A Memory from New York State: One Family’s Struggle During the Great Depression
My grandmother died a few days after giving birth to my mother in 1926. She was their seventh child, but only five children, including my mother, had survived. My grandfather carried on as best he could, but in 1928 an accident with a conveyor belt at his job nearly severed his arm. Unable to work because of his injury, he lost his job.
The Crash of 1929 and ensuing Great Depression put millions of people out of work. There were no jobs for the able-bodied, let alone someone with a useless arm. What little money he had left disappeared when the banks collapsed. No longer able to feed my mother and her brothers and sisters, and with no prospects of work in sight, he put them in the care of an orphanage in upstate New York.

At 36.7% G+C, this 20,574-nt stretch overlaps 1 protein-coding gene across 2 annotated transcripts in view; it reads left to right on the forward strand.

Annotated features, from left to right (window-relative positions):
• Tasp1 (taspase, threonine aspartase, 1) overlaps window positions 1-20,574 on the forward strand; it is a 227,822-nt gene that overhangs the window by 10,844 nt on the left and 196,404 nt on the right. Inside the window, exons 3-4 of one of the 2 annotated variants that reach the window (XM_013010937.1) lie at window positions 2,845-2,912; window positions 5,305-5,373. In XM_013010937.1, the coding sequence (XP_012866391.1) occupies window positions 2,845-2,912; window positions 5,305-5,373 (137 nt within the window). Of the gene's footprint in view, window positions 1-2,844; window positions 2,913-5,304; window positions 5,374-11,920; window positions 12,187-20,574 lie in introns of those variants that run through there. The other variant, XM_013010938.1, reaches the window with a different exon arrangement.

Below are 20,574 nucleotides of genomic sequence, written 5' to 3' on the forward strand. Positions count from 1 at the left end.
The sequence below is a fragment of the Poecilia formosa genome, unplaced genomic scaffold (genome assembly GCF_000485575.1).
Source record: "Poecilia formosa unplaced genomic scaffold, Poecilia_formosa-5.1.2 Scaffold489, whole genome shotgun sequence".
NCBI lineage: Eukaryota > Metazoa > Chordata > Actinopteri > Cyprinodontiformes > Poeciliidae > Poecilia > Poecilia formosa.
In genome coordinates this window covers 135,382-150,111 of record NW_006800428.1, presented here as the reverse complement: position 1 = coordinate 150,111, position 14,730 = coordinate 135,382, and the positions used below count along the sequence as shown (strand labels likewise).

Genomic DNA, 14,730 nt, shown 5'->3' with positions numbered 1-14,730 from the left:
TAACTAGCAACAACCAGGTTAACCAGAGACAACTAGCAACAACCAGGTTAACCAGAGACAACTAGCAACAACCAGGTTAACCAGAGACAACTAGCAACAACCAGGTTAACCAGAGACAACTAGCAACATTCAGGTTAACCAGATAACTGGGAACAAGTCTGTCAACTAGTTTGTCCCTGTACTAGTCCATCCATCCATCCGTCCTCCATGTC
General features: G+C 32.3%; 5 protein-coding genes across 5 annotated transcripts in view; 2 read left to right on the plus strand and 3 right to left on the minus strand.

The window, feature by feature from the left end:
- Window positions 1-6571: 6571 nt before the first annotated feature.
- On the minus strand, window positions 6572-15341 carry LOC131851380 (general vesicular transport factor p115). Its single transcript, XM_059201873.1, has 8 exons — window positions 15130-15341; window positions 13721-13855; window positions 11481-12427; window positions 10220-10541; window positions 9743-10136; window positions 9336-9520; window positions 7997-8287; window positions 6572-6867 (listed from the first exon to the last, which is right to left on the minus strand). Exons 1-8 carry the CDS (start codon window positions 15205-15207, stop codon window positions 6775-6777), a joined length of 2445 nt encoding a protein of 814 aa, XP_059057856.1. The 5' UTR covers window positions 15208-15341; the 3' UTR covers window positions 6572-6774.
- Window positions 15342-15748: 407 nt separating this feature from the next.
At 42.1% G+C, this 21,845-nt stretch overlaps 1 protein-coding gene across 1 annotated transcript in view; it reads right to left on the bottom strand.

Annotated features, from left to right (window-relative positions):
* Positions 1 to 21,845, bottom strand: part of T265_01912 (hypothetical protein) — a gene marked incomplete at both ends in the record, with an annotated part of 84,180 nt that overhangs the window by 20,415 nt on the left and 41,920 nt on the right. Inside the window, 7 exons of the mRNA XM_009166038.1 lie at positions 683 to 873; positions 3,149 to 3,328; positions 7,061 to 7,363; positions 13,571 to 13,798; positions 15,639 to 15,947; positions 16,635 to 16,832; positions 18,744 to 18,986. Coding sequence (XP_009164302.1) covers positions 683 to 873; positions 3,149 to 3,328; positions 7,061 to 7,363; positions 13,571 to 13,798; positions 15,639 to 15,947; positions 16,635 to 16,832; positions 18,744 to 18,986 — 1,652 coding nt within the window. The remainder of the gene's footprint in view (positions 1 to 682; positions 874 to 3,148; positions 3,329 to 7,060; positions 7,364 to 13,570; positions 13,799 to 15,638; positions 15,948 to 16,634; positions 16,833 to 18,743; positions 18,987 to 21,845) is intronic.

My grandfather became one of the hundreds of thousands of homeless men wandering the country looking for work. The children remained in the orphanage for several years, and he visited them when he could. My mother remembered her father coming to see them one Christmas when she was about six. He brought them the only Christmas present he could afford, a single five-stick pack of gum for the children to share: one stick of gum for each child.
It took several years, but my grandfather eventually regained some use of his arm and was able to find work through the WPA (Works Progress Administration). He brought the children home and remarried.
Many families were forced to surrender children to orphanages during the Great Depression because they were not able to care for them. At that time there was no unemployment, Social Security or disability.
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